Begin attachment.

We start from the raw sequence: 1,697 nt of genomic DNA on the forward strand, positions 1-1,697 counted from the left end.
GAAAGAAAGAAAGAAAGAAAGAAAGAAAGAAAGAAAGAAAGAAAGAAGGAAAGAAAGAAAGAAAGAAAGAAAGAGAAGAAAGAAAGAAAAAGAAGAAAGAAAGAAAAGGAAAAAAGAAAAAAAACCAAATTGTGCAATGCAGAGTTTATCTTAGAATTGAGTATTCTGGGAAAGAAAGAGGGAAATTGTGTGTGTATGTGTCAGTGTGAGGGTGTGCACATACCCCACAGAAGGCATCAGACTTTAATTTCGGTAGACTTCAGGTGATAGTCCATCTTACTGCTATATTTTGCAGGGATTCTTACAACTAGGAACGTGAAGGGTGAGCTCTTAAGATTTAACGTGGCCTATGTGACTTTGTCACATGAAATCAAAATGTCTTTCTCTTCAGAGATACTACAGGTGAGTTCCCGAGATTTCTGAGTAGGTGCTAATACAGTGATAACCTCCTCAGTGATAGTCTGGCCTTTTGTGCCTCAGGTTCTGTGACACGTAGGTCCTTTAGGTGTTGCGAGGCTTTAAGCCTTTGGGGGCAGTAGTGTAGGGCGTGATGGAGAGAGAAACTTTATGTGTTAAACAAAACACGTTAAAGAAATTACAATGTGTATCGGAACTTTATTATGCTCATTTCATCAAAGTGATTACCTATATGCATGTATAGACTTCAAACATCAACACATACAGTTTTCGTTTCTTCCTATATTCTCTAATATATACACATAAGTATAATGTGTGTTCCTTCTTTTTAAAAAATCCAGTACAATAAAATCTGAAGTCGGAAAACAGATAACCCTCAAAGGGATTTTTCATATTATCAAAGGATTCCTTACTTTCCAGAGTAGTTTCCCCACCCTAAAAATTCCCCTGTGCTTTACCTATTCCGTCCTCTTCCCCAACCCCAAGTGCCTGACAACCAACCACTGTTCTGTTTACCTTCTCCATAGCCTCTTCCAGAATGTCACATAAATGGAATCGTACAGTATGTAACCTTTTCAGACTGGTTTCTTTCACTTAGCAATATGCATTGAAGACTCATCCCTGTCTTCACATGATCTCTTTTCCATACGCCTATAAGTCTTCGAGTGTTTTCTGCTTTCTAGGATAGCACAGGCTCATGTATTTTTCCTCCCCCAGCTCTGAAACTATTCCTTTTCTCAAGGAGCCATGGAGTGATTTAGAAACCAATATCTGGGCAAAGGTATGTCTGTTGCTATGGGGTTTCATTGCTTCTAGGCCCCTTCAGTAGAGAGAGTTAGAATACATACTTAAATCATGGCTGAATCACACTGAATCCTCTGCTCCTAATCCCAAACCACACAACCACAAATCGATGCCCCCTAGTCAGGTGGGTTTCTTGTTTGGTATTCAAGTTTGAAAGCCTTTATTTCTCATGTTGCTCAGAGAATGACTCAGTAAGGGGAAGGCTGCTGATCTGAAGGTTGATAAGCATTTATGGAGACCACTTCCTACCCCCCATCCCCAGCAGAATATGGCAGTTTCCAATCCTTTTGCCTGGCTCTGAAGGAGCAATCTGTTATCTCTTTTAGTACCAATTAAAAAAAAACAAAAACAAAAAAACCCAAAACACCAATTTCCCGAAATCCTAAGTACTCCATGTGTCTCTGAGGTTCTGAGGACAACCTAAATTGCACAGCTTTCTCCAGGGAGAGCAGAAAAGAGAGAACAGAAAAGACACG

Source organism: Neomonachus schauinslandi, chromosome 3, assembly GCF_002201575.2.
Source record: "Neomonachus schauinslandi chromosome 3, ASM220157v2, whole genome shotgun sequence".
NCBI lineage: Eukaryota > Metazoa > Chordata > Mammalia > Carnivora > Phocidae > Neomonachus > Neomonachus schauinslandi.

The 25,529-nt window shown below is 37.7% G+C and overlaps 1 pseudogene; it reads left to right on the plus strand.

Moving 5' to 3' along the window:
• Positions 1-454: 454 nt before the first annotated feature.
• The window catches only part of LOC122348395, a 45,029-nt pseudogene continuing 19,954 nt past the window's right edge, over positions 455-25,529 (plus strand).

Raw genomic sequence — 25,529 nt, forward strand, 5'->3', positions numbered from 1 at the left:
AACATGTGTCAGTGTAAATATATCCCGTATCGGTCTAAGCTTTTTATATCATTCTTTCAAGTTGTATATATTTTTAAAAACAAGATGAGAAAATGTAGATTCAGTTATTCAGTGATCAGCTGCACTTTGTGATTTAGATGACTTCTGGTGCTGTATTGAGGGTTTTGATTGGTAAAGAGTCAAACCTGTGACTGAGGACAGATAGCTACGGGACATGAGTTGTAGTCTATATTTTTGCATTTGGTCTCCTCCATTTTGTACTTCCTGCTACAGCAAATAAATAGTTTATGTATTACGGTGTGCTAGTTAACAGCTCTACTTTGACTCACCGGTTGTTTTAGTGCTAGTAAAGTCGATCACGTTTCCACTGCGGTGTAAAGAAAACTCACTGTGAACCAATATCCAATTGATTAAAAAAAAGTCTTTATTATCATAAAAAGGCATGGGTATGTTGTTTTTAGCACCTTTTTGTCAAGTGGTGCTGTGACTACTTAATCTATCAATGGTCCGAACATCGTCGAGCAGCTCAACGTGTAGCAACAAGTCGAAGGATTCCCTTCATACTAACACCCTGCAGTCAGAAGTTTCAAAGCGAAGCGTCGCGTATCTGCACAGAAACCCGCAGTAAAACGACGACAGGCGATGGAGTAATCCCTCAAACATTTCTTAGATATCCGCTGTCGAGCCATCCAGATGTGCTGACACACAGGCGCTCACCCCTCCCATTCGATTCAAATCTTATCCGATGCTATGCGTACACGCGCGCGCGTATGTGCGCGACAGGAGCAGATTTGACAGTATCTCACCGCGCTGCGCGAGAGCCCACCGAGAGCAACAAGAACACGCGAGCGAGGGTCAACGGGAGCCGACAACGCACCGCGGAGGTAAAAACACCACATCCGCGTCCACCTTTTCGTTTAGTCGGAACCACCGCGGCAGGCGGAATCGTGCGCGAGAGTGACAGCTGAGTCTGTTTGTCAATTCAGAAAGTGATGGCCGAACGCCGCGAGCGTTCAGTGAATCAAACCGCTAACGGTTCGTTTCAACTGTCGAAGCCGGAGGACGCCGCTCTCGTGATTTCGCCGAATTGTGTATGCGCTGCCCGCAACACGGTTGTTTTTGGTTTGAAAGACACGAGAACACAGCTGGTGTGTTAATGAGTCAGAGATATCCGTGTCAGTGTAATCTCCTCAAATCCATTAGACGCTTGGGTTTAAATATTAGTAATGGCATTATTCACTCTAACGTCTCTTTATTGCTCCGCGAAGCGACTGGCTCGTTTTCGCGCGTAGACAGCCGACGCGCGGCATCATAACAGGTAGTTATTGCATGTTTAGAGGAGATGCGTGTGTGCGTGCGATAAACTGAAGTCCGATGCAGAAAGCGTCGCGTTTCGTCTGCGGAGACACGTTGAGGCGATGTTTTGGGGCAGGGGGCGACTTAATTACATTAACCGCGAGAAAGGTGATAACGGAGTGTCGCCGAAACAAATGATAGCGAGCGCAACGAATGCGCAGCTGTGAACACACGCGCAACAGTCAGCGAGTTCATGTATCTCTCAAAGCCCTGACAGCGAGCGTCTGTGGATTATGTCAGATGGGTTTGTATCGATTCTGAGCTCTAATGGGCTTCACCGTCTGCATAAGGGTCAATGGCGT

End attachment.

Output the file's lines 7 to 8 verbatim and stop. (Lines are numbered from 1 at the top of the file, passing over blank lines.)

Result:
Moving 5' to 3' along the window:
• Positions 1-454: 454 nt before the first annotated feature.